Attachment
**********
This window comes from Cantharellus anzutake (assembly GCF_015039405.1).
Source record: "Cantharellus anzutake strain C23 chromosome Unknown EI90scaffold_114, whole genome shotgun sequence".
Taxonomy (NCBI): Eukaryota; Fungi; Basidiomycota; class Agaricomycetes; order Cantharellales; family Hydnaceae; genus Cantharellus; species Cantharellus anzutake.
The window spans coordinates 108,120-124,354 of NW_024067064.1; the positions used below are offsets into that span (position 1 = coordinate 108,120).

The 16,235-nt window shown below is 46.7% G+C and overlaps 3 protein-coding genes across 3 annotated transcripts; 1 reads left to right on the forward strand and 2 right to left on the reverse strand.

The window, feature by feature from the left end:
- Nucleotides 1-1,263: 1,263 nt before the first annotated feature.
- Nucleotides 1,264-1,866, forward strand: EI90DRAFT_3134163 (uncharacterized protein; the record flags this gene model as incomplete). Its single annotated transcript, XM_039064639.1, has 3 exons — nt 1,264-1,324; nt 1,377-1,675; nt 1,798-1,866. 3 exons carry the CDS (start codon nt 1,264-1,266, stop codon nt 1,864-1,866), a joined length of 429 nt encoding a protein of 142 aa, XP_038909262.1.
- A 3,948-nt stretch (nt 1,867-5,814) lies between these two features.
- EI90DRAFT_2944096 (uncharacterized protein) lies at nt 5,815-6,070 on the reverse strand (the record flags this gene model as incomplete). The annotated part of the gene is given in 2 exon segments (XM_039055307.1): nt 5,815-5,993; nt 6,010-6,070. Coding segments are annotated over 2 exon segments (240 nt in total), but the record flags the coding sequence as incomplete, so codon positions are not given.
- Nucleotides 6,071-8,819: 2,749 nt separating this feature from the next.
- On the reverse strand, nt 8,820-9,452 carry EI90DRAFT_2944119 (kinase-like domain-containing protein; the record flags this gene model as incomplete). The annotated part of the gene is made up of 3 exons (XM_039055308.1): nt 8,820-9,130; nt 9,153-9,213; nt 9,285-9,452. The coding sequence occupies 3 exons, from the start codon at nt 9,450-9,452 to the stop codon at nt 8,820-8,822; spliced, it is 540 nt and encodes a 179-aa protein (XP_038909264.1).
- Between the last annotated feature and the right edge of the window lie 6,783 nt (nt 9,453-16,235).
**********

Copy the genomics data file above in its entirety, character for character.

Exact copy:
This window comes from Cantharellus anzutake (assembly GCF_015039405.1).
Source record: "Cantharellus anzutake strain C23 chromosome Unknown EI90scaffold_114, whole genome shotgun sequence".
Taxonomy (NCBI): Eukaryota; Fungi; Basidiomycota; class Agaricomycetes; order Cantharellales; family Hydnaceae; genus Cantharellus; species Cantharellus anzutake.
The window spans coordinates 108,120-124,354 of NW_024067064.1; the positions used below are offsets into that span (position 1 = coordinate 108,120).

The 16,235-nt window shown below is 46.7% G+C and overlaps 3 protein-coding genes across 3 annotated transcripts; 1 reads left to right on the forward strand and 2 right to left on the reverse strand.

The window, feature by feature from the left end:
- Nucleotides 1-1,263: 1,263 nt before the first annotated feature.
- Nucleotides 1,264-1,866, forward strand: EI90DRAFT_3134163 (uncharacterized protein; the record flags this gene model as incomplete). Its single annotated transcript, XM_039064639.1, has 3 exons — nt 1,264-1,324; nt 1,377-1,675; nt 1,798-1,866. 3 exons carry the CDS (start codon nt 1,264-1,266, stop codon nt 1,864-1,866), a joined length of 429 nt encoding a protein of 142 aa, XP_038909262.1.
- A 3,948-nt stretch (nt 1,867-5,814) lies between these two features.
- EI90DRAFT_2944096 (uncharacterized protein) lies at nt 5,815-6,070 on the reverse strand (the record flags this gene model as incomplete). The annotated part of the gene is given in 2 exon segments (XM_039055307.1): nt 5,815-5,993; nt 6,010-6,070. Coding segments are annotated over 2 exon segments (240 nt in total), but the record flags the coding sequence as incomplete, so codon positions are not given.
- Nucleotides 6,071-8,819: 2,749 nt separating this feature from the next.
- On the reverse strand, nt 8,820-9,452 carry EI90DRAFT_2944119 (kinase-like domain-containing protein; the record flags this gene model as incomplete). The annotated part of the gene is made up of 3 exons (XM_039055308.1): nt 8,820-9,130; nt 9,153-9,213; nt 9,285-9,452. The coding sequence occupies 3 exons, from the start codon at nt 9,450-9,452 to the stop codon at nt 8,820-8,822; spliced, it is 540 nt and encodes a 179-aa protein (XP_038909264.1).
- Between the last annotated feature and the right edge of the window lie 6,783 nt (nt 9,453-16,235).